The telephone number store comprises n+1 records, each record having a length of 25 bytes (200 bits). Record 0 is merely an information record and contains information on the size and allocation of the telephone number store. This record is the first in the memory 100 and constitutes record number 0, i.e. abbreviated subscriber number 0. The header, like the n other records, has a length of 25 bytes and is structured as follows. The first byte is used to store the maximum number of records in the telephone number store, and the remaining 24 bytes are used as a bit map to indicate unassigned and assigned records. For example a binary "1" indicates an unassigned record and binary "0" indicates an assigned record. To this end the first telephone number record (Record 1) is represented by the most significant bit (bit 8) in byte 2 (i.e. abbreviated subscriber number 1), whilst the last subscriber number record (maximum 192) is represented by the least significant bit (bit 1) in byte 25 of the header.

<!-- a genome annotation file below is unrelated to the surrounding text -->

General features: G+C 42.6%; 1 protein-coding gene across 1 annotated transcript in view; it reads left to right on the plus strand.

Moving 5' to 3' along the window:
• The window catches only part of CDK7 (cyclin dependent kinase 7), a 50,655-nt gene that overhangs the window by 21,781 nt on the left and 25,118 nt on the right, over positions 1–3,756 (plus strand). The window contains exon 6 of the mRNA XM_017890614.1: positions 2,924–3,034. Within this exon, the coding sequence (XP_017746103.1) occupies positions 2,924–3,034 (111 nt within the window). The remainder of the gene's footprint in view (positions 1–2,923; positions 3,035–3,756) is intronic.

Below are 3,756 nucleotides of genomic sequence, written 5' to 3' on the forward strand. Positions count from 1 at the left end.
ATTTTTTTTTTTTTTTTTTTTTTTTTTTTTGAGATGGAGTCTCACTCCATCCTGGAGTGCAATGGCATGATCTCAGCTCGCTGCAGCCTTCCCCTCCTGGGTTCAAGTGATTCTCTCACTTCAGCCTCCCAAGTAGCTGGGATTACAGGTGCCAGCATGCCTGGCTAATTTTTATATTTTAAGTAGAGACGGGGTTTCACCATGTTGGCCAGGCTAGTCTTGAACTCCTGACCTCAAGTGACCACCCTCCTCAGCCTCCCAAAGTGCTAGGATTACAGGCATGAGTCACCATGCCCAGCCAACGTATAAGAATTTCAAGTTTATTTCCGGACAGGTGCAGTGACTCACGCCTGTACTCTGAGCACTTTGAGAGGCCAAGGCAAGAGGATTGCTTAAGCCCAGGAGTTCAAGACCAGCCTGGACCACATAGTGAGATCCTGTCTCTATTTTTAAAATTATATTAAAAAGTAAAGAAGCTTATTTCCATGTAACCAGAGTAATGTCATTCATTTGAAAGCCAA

A telephone number stored at a predetermined location of the ADM 100 can be called simply by keying the two-digit location and then pressing the `SEND` key. For example, pressing the key `1`, followed by the key `2`, followed by the key `SEND` will initiate a call to the telephone number stored at memory location 12. The call is dialed by the dialing means 50 under the control of the microprocessor 4. The ADM 100 may be programmed by the user for storing frequently used numbers at chosen memory locations. Only three keystrokes are required to initiate a call to any of the telephone numbers stored in the ADM 100. Thus, the telephone 1 includes a speed dialing function allowing the user to call a telephone number stored in a predetermined location of the ADM using a minimum number of keystrokes.